There are some good practical reasons for this in that in the future if someone is trouble shooting something the non-standard color codes could waste somne time or possibly cause some failures if they assume that the colors are "correct" in the whole installation.(1)
When you are saying "cat-3" lines, is this truly cat-3 cable or is it JK quad (4 wires red/green/yellow/black in a round jacket approximately 1/4 inch in diameter)? If it is truly cat-3 you are OK, but using 2 lines in JK quad wire can give excessive crosstalk.
(1) The only exception to this should be as I described earlier where you connect the red/green wires in the wall jack cap to the yellow/black on the screws so as to connect a single line phone to line 2.
Thanks much for all your input. Based on that, I was able to solve the problem. I just put the r/g that was being used for my secondary line onto the NID connector for my primary line. Problem solved! Took a while to figure it out, but there it is.
Well, you can fix it now and KNOW its right or you can fix it later when some more work needs to be done.
Hmmmmmmm. If you can strip it back a bit more, see if the 4 wires are twisted together (JK) or the red/green pair is twisted together and the yellow/green is twisted together and seperately from the r/g pair (cat-3).
I personally use both types of wire, but the JK quad never carries more than one line with the second pair not used. I found a roll of several hundred feet of 4 pair cable at a yard sale and have whats left of 2 600 foot rolls of JK that I bought as a surplus sale some time ago.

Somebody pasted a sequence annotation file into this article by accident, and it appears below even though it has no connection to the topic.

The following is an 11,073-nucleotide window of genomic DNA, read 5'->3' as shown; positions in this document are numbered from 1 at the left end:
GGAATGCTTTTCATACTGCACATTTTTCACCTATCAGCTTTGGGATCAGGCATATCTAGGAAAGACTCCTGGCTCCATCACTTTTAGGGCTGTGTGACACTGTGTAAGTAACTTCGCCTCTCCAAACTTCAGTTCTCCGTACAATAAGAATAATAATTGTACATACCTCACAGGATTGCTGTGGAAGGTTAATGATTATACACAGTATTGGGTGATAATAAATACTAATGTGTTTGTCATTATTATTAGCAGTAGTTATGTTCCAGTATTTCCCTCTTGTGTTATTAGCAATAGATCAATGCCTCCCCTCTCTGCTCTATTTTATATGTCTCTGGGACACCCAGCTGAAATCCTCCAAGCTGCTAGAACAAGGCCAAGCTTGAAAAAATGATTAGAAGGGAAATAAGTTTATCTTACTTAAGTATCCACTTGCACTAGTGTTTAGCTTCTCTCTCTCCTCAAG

Normal. From the NID out, there is one pair per phone line. The yellow/black pair in the NID is not connected, and if you look at the modular plug, you will probably only see 2 pins in it.
VERY unlikely. The normal way to do this is to run multi-pair cable from the NID to a distribution point such as your 66 block.
I run a 4 pair (only 2 used) from my NID to a 25 pair 66 block. Everything else comes to the 66 block.
BTW, to connect wires to the 66 block CORRECTLY you need a punchdown tool. There are cheep ones, but investing in a good one is better. It can be done with a thin bladed screwdriver but the connections may not be as reliable.
and put "punchdown tool" in the search box. The one I use (from Graybar) is a Harris D-914. It handles both
66 blocks and 110 blocks (newer, smaller). It may be discontinued as I don't see it on the graybar site.